Egyptian Navy Conducts Drills in Mediterranean Sea

Egypt Today15.02.2018 Egypt
Egyptian Navy Conducts Drills in Mediterranean Sea

Egyptian Navy Conducts Drills in Mediterranean Sea

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Egypt’s naval forces launched four ground-to-sea and surface-to-sea rockets in the Mediterranean Sea on Tuesday, continuing the comprehensive security operation dubbed Sinai 2018 that began Friday. These naval drills are deemed a strategic message to address potential threats to Egypt’s regional waters.


On the fifth consecutive day of the full-scale security operation, the naval forces continue to tighten their grip along the coastal area, according to the armed forces’ statement no. 6 released on Tuesday.


Military expert Major General Adel El-Omda stressed that the recent naval drills using live ammunition are considered as a “direct deterrent to whoever seeks to breach the Egyptian rights in regional waters.” 


“The Sinai 2018 operation carries various strategic dimensions… The Egyptian naval forces’ drills prove our sophisticated readiness that our forces are enjoying,” Omda told Egypt Today on Tuesday. 

He added that Egypt’s economic interests in regional waters are completely secured, revealing that Egyptian military deals have been concluded according to potential threats and aggressions expected to occur in the near and far future. 


“The launching four rockets has given a strong message that Egypt will not hesitate to use live ammunition against violations that may threaten Egypt’s sovereignty, land, airspace and waters,” Major General Hisham al-Halaby told Egypt Today. 


“As part of the comprehensive Operation Sinai 2018 carried out by elements of the armed forces, in cooperation with the combat units of the Interior Ministry, anti-terror units continue launching raids targeting terrorist hideouts and arms and ammunition warehouses in North and Central Sinai,” the statement read. 

On the fourth consecutive day of Sinai 2018, the Egyptian military and security forces destroyed 30 hideouts used by militants to carry out their attacks against military and police personnel as well as civilians, destroyed 60 targets, killed 12 terrorists following exchange of fire, arrested 92 criminals and seized 20 vehicles that terrorists used in carrying out terror acts, according to the fifth statement released by the Egyptian armed forces on Monday. 

Egypt launched the large-scale security operation early Friday morning, involving land, sea and air forces, in various areas across Egypt, including North Sinai, the Western Desert and the Nile Delta region. “The comprehensive security operation Sinai 2018 is targeting terrorist and criminal elements and organizations,” said army spokesman Col. Tamer el-Refai in a televised statement on Friday.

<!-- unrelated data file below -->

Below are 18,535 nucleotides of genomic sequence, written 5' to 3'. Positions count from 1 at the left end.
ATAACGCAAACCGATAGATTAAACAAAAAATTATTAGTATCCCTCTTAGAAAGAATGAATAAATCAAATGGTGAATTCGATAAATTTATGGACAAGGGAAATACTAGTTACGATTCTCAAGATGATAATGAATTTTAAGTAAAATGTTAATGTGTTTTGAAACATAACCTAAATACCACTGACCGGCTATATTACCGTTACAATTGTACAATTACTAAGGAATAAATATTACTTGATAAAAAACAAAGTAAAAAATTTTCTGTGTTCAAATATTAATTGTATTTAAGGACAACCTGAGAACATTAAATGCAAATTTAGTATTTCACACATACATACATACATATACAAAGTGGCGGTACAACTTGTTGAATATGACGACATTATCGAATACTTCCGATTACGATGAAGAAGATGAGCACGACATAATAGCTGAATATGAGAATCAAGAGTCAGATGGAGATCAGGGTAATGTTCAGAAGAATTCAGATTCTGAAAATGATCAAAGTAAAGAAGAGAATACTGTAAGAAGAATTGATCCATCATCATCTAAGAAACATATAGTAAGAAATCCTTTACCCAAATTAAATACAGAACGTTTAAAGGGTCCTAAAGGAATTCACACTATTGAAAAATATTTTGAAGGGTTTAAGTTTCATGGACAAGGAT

Egypt’s President Abdel Fatah al-Sisi authorized the Army Chief-of-Staff to use “all brute force” against terrorism, and he gave security forces a three-month deadline to restore stability to North Sinai. 


On February 5, Turkish Foreign Minister Mouloud Jawish Oglu said in an interview with Greek newspaper Kathimerini that Turkey does not recognize the 2013 Maritime Demarcation Agreement to demarcate the maritime boarder between Egypt and Cyprus to benefit from natural resources in the eastern Mediterranean Sea. 

Egypt’s Foreign Ministry replied that any attempt to harm Egypt’s sovereignty is rejected and will be addressed, and no party can dispute the legality of the Maritime Demarcation Agreement between Egypt and Cyprus. 


To avoid such conflicts in the Mediterranean region, Egypt has sought to hold negotiations with Cyprus and Greece over maritime borders, and to promote Egyptian relations with Cyprus and Greece as Turkey and Israel attempt to take control of gas wells in the Mediterranean. 


Consequently, one of the bilateral agreements signed between Egypt and Cyprus was the 2003 Delimitation of Maritime Borders Agreement, followed by the 2006 framework agreement. 

Also, in 2012, a cooperation agreement between the two countries was signed to explore for gas in the Mediterranean on the Egyptian-Cypriot borders, as the region is rich in natural gas. 


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